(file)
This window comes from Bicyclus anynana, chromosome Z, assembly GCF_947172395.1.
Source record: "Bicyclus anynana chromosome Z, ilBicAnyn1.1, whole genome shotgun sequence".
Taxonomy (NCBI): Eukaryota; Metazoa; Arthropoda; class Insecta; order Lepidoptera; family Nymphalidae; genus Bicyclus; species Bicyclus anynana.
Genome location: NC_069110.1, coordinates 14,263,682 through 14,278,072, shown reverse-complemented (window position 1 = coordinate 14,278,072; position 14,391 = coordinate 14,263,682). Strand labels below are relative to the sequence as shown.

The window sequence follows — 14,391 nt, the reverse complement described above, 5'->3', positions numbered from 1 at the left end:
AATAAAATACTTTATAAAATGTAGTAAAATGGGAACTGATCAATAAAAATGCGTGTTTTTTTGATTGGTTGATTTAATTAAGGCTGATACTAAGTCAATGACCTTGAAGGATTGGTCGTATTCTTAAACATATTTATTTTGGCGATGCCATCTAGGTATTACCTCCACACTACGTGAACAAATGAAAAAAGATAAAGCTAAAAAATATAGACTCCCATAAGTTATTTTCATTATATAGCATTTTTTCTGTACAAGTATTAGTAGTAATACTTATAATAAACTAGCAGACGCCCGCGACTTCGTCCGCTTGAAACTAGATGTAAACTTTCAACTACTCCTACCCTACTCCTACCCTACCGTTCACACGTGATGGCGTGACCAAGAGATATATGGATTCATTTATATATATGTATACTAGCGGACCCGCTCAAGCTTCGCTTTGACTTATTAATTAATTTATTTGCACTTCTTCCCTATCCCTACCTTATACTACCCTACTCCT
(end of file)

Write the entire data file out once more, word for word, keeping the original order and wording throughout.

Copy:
This window comes from Bicyclus anynana, chromosome Z, assembly GCF_947172395.1.
Source record: "Bicyclus anynana chromosome Z, ilBicAnyn1.1, whole genome shotgun sequence".
Taxonomy (NCBI): Eukaryota; Metazoa; Arthropoda; class Insecta; order Lepidoptera; family Nymphalidae; genus Bicyclus; species Bicyclus anynana.
Genome location: NC_069110.1, coordinates 14,263,682 through 14,278,072, shown reverse-complemented (window position 1 = coordinate 14,278,072; position 14,391 = coordinate 14,263,682). Strand labels below are relative to the sequence as shown.

The window sequence follows — 14,391 nt, the reverse complement described above, 5'->3', positions numbered from 1 at the left end:
AATAAAATACTTTATAAAATGTAGTAAAATGGGAACTGATCAATAAAAATGCGTGTTTTTTTGATTGGTTGATTTAATTAAGGCTGATACTAAGTCAATGACCTTGAAGGATTGGTCGTATTCTTAAACATATTTATTTTGGCGATGCCATCTAGGTATTACCTCCACACTACGTGAACAAATGAAAAAAGATAAAGCTAAAAAATATAGACTCCCATAAGTTATTTTCATTATATAGCATTTTTTCTGTACAAGTATTAGTAGTAATACTTATAATAAACTAGCAGACGCCCGCGACTTCGTCCGCTTGAAACTAGATGTAAACTTTCAACTACTCCTACCCTACTCCTACCCTACCGTTCACACGTGATGGCGTGACCAAGAGATATATGGATTCATTTATATATATGTATACTAGCGGACCCGCTCAAGCTTCGCTTTGACTTATTAATTAATTTATTTGCACTTCTTCCCTATCCCTACCTTATACTACCCTACTCCT